It always hurts me when I have to take measures to keep myself safe, in my country of birth, India. Despite all the sadness, anger and frustration, I share the spirit and enthusiasm of women who live in India & who want to visit India. Deep down I know and understand what this land and culture offers to help us grow as a human being and I believe its worth cherishing & exploring. When you're required to take measures for your safety & comfort, here's my take on the little and not so little things to do.
I have lived in all the metros of India and as a street photographer I have also traveled a lot within India. Talking about safety, the first think that comes to my mind is of-course clothing!!! I have seen lots of travelers posting their pictures in salwar suits, which is a common style of dressing for Women in India. In the picture below its me in a salwar suit, I strongly recommend you not to wear it while traveling. The salwar suit is the first option for a lot of women traveling in India because it covers your skin very well and you see many Indian girls wearing it very comfortably but they wear it mostly because of social taboos & compulsion, than by choice. I would never prefer a salwar suit if I'm not in my comfort zone, because if I were in any danger it is always tough to react in, tough to run & even tougher to kick some ass in. I would rather prefer wearing a regular denim, with some kind of a top which covers my butt, as this would sufficient to keep all the perverts away and will always keep you active. You can also consider wearing 3/4ths instead of wearing Jeans.
Taxi or no taxi, even if you have to wait for hours, look for an auto but never ever think of taking a bus unless you are in Bangalore, people and buses are nicer there but they charge you as much as an auto so its matter of preference and availability. In Delhi you find similar looking buses as Bangalore but its never a good decision to ride one of those.
When you travel in a train and you don't have any male friends with you, always travel in a three tier compartment, it depends on the route but you meet some of the biggest jerks on the planet in Indian trains sometimes. I have traveled in two tier compartments many times over many years, but this one time the compartment started to empty out on the route and some idiots around me, who were by the way idiots from the first moment, started behaving more senselessly. Well probably lowlifes like those, just cannot enjoy themselves if women aren't living in fear and are living the freedom that we claim by traveling alone.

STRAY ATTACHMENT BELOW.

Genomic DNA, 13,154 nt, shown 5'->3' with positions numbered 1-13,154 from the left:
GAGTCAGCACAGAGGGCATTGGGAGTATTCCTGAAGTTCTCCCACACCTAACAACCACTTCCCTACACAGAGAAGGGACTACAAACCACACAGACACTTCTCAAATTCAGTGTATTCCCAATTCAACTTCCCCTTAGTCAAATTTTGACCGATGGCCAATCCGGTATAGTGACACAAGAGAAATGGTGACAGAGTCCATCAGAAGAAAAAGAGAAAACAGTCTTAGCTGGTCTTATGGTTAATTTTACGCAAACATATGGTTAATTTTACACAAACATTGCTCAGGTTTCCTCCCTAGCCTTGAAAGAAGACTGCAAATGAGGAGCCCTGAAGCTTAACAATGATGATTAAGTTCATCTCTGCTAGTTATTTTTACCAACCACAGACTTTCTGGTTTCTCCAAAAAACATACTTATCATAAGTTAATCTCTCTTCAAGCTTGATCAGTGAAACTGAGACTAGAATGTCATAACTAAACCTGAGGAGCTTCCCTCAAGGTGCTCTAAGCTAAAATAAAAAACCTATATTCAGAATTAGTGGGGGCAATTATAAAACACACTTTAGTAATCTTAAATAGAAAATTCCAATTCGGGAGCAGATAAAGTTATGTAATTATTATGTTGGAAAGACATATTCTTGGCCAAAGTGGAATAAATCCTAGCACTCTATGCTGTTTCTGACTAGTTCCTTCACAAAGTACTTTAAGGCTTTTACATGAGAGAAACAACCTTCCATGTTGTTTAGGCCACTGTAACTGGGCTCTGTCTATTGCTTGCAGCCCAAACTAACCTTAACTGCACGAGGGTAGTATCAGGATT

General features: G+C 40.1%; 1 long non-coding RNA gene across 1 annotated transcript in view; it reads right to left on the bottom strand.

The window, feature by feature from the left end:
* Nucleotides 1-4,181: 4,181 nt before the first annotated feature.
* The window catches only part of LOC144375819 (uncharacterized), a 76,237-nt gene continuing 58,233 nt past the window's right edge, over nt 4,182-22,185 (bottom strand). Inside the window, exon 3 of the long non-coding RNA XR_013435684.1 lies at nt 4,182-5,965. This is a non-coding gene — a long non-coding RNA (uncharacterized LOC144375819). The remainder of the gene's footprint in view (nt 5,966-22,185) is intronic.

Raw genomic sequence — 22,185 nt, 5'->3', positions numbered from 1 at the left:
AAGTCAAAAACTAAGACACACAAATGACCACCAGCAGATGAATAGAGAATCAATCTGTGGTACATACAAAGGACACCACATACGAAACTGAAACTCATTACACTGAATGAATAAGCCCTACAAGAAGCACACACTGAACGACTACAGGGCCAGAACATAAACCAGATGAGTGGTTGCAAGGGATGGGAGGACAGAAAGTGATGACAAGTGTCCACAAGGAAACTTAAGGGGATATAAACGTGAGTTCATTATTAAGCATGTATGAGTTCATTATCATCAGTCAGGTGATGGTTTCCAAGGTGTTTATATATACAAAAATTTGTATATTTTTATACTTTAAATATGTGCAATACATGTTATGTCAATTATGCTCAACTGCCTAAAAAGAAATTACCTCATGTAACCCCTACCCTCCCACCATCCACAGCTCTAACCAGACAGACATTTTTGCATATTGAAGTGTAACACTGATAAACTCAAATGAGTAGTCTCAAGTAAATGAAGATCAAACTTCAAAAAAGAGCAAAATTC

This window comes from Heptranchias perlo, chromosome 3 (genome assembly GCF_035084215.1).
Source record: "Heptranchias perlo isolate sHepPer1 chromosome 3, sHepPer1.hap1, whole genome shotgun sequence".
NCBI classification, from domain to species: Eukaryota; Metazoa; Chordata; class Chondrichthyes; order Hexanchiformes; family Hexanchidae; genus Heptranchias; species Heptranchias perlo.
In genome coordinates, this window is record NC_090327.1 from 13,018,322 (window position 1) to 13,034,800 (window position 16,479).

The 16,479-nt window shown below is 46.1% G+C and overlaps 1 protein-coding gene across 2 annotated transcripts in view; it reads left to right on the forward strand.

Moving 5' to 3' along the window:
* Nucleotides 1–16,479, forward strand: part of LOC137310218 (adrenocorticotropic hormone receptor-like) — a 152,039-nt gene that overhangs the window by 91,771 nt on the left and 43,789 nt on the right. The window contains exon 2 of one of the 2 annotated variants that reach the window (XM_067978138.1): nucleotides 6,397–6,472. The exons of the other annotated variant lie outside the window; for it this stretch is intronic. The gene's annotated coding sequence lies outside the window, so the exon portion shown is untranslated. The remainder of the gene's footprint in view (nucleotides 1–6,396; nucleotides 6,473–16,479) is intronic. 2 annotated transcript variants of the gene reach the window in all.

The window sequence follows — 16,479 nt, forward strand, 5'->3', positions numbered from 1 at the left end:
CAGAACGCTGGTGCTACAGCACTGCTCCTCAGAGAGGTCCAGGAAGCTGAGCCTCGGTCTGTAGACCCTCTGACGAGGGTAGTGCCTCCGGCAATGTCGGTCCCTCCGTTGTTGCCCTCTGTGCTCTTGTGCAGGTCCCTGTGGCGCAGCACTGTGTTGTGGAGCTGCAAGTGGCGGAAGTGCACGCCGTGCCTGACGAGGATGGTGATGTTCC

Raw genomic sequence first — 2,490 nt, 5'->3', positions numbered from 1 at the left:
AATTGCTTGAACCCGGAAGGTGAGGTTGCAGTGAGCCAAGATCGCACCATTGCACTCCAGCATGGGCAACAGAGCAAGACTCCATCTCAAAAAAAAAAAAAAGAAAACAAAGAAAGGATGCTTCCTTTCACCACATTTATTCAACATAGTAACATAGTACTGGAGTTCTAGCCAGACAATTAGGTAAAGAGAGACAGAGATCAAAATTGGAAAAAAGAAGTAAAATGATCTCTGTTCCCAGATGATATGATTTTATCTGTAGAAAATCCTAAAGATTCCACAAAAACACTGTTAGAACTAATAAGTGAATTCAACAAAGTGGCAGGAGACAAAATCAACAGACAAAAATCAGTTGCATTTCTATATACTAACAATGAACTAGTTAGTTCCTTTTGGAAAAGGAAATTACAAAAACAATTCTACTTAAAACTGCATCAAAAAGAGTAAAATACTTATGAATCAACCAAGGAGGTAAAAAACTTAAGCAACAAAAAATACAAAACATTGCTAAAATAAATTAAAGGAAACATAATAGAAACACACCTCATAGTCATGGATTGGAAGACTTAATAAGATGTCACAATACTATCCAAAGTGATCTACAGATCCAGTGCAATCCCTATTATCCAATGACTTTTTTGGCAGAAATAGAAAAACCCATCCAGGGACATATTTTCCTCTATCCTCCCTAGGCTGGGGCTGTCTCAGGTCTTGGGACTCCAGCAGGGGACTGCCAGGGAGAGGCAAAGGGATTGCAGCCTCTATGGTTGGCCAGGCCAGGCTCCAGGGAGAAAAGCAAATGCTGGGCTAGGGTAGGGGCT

I'm going to tell you about another one of my train experiences. Once I went to see off a friend at the New Delhi railway station and I witnessed complete craziness, a Caucasian lady found herself in a situation where she had bought a first class train ticket and she found herself in a seat surrounded by three misbehaving moronic men. Now she wanted to exchange it with somebody else so that she can travel safely. On the platform I could see that she was nervous & exhausted at explaining the whole situation to the relevant authorities & requesting them to change her berth. They were in the beginning trying to fake it with her that they didn't understand English, then they switched to saying that they couldn't do it lawfully. None of those excuses were true & when she persisted & didn't quit & finally when the train was about to leave the station, they had to do what she was asking. One of the biggest tools in India if you sense danger or deliberate discomfort and you think that a particular thing can help you feel safe, ask for it & make some noise letting the people around you know. Crowds always scare Indian men so gather a crowd & then they are bound to behave accordingly.
Seeing women around everywhere is rare in India, but never take this as a general indicator and hire a hotel in which you do not see women, it is always going to be a bad experience. When you are hiring a hotel look for a place with women travelers, I have stayed in everything from budget hotels to 5 star hotels, of-course star hotels do feel much safer and healthier, but our pockets don't always allow this, so it can be a little tough but never impossible to find a safe hotel within your budget. (The picture below is of me at the Taj hotel in Kumarakom, inside their enclosed property.) In northern India it is common to find local female dressed in saris but they're also enthusiast travelers :) but it is a rare sight in southern India. So your only hope in such a situation are international tourists, if that doesn't work out you'll have to pay a little extra for your safety. While I was traveling in Mysore, I paid 2000 INR per night for an below-average hotel which only had one more female traveler, an American girl. If you have Indian girlfriends staying at a paying guest (PG) accommodation, you can stay in their place with little money & some negotiation, those places almost always let you stay.